However, Patricia says that Twitter is still the most important social media tool for RAHU as media houses often pick up on the most trending hashtags. She told me of an excellent campaign earlier this year which deliberately provoked a social media discussion around the age of consent. Patricia and another member of RAHU staff were training a group of 15 young people aged 20-30 about the benefits of using social media. During the workshop they demonstrated the power of Twitter by setting up the hashtag #consentat14. The age of consent in Uganda is currently 18 but teenage pregnancy is prevalent, so the group asked provocative questions such as ‘Have parents failed their children in education about safe sex’ and ‘Has the government failed in promoting contraception.” If there are so many teenage pregnancies, why not reduce the age of consent to 14. The hashtag had over 900,000 impressions and received interest from TV, Radio and newspapers including Urban TV and XFM.

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Can a hashtag change social policy – #EvilNanny

Many of you will have already seen the horrific video which was circulating on social media last week about a nanny abusing an 18 month old baby.

The father, Eric Kamanzi, had suspected that the nanny was abusing his daughter so set up a hidden camera in his living room. The video is truly shocking and shows the nanny, 22 year old, Jolly Tumuhirwe, throwing the girl to the floor after she is sick and then beating her with a torch, kicking and standing on her. The video was originally posted on Facebook and shared with friends, but then went viral and has been viewed with horror all over the world. She has been arrested and charged with attempted murder.

In Uganda the video was shared using the hashtag #EvilNanny and #NannyfromHell and was covered all over the media. The hashtag was trending in Uganda and was a catalyst for debate in civil society about child raising in modern Uganda.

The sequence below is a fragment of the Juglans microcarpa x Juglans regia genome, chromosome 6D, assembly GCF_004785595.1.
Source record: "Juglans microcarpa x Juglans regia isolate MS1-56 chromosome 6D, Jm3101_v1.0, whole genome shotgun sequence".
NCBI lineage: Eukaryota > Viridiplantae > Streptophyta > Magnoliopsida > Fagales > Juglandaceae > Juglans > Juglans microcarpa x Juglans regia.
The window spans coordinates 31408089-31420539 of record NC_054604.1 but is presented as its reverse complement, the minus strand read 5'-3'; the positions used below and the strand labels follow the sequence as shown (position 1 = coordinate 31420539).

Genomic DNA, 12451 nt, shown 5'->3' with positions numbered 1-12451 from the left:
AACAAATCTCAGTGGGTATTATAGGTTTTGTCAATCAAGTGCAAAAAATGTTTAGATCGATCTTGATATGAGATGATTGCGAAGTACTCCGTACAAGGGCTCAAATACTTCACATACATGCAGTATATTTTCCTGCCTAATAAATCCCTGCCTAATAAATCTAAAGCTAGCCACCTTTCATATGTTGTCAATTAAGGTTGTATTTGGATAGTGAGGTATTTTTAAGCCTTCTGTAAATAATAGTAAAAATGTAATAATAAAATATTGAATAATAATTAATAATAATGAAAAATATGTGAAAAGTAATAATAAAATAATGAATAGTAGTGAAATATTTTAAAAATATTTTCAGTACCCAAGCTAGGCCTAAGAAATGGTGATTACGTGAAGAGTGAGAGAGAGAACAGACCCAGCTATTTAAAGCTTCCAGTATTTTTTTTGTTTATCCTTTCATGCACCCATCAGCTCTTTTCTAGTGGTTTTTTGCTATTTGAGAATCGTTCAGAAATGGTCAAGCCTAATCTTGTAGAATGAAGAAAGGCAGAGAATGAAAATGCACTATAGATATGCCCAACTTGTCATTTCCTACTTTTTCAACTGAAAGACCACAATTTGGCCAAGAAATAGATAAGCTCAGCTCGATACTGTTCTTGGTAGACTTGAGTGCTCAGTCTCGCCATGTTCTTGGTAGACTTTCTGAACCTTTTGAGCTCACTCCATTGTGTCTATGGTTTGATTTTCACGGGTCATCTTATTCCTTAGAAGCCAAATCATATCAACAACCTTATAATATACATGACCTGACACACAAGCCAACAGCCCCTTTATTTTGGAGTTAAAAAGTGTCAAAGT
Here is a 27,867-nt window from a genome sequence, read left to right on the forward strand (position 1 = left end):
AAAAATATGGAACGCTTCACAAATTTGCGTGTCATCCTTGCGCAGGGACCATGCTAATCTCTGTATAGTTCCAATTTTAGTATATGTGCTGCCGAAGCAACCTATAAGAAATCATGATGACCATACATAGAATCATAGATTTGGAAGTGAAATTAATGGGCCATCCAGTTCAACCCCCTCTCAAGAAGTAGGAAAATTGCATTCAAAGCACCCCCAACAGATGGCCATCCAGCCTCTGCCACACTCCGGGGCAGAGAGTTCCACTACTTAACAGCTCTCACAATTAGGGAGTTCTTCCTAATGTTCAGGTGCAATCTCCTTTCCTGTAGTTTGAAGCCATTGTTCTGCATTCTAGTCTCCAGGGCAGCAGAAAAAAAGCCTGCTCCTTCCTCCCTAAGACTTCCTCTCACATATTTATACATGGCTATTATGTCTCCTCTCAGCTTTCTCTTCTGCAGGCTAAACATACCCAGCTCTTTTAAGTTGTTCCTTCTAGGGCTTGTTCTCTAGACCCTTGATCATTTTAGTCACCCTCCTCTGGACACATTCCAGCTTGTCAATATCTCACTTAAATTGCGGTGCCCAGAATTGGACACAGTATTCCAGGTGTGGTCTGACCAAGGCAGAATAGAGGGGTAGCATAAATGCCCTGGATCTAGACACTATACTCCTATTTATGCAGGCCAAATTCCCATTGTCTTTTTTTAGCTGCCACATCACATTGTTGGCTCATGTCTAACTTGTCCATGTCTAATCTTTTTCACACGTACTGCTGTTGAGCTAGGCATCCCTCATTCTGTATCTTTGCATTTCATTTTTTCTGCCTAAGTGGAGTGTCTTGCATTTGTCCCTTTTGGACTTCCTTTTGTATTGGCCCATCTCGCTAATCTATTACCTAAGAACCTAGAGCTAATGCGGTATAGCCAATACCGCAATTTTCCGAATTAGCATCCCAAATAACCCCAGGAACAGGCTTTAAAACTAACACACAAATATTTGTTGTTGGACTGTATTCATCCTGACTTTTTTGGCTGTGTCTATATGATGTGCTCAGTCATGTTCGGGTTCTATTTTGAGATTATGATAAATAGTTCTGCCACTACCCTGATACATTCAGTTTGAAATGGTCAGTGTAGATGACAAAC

At the time of writing a YouTube clip of the NBS report in Uganda has had well over 400 comments. Many other media channels have posted the footage, all of which have attracted similar discourse. The video has created uproar on YouTube, Twitter and Facebook across the globe and has resulted in the Ugandan government reviewing legislation as a matter of urgency. Is this an example of how social media is helping to change the world for the better? It’s a shame that we need to rely on these relatively new platforms to make people aware of such atrocities.

http://youtu.be/oaACywtSrCI

Ms Tumuhirwe is due in court on 8th December 2014.

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Social Media Summit Uganda

On November 26th 2014 I presented at the inaugural Social Media Summit in Kampala, Uganda. The conference and CEO breakfast, organised by Intensity Technologies, was attended by over 160 delegates ranging from senior government comms officials to representatives from the police, banks, agencies, NGOs and civil society.

There were over 15 speakers including Natasha Basson, Chris Bitti, Boaz Shani, Ruth Aine, Jaya Murthy, Michael Niyitegeka, Collins Mugume and many more.

The event was the top trending story on Twitter that day with over 11 million impressions.

Below is a link to my presentation and a storify compiled by Ruth Aine, one of the speakers.